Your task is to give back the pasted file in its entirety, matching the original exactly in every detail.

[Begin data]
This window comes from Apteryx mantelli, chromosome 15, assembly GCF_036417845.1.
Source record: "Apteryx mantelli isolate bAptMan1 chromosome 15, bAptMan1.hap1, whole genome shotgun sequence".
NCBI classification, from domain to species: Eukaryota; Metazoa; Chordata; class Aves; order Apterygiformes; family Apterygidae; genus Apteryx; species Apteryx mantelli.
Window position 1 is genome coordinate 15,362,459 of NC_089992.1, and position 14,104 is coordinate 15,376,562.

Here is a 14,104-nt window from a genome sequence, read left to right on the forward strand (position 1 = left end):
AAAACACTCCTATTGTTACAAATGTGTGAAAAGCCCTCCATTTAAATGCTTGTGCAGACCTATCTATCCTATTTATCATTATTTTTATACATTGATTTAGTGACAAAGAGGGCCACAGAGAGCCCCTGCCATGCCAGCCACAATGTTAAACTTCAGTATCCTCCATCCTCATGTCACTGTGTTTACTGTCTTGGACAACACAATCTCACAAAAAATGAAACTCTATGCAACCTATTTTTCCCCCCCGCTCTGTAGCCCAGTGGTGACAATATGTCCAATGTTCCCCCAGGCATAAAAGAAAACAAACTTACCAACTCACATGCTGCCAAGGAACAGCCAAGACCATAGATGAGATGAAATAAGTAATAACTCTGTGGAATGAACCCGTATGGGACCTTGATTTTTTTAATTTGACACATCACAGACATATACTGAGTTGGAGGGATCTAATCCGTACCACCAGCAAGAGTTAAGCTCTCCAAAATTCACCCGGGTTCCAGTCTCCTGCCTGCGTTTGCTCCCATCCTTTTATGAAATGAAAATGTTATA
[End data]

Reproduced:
This window comes from Apteryx mantelli, chromosome 15, assembly GCF_036417845.1.
Source record: "Apteryx mantelli isolate bAptMan1 chromosome 15, bAptMan1.hap1, whole genome shotgun sequence".
NCBI classification, from domain to species: Eukaryota; Metazoa; Chordata; class Aves; order Apterygiformes; family Apterygidae; genus Apteryx; species Apteryx mantelli.
Window position 1 is genome coordinate 15,362,459 of NC_089992.1, and position 14,104 is coordinate 15,376,562.

Here is a 14,104-nt window from a genome sequence, read left to right on the forward strand (position 1 = left end):
AAAACACTCCTATTGTTACAAATGTGTGAAAAGCCCTCCATTTAAATGCTTGTGCAGACCTATCTATCCTATTTATCATTATTTTTATACATTGATTTAGTGACAAAGAGGGCCACAGAGAGCCCCTGCCATGCCAGCCACAATGTTAAACTTCAGTATCCTCCATCCTCATGTCACTGTGTTTACTGTCTTGGACAACACAATCTCACAAAAAATGAAACTCTATGCAACCTATTTTTCCCCCCCGCTCTGTAGCCCAGTGGTGACAATATGTCCAATGTTCCCCCAGGCATAAAAGAAAACAAACTTACCAACTCACATGCTGCCAAGGAACAGCCAAGACCATAGATGAGATGAAATAAGTAATAACTCTGTGGAATGAACCCGTATGGGACCTTGATTTTTTTAATTTGACACATCACAGACATATACTGAGTTGGAGGGATCTAATCCGTACCACCAGCAAGAGTTAAGCTCTCCAAAATTCACCCGGGTTCCAGTCTCCTGCCTGCGTTTGCTCCCATCCTTTTATGAAATGAAAATGTTATA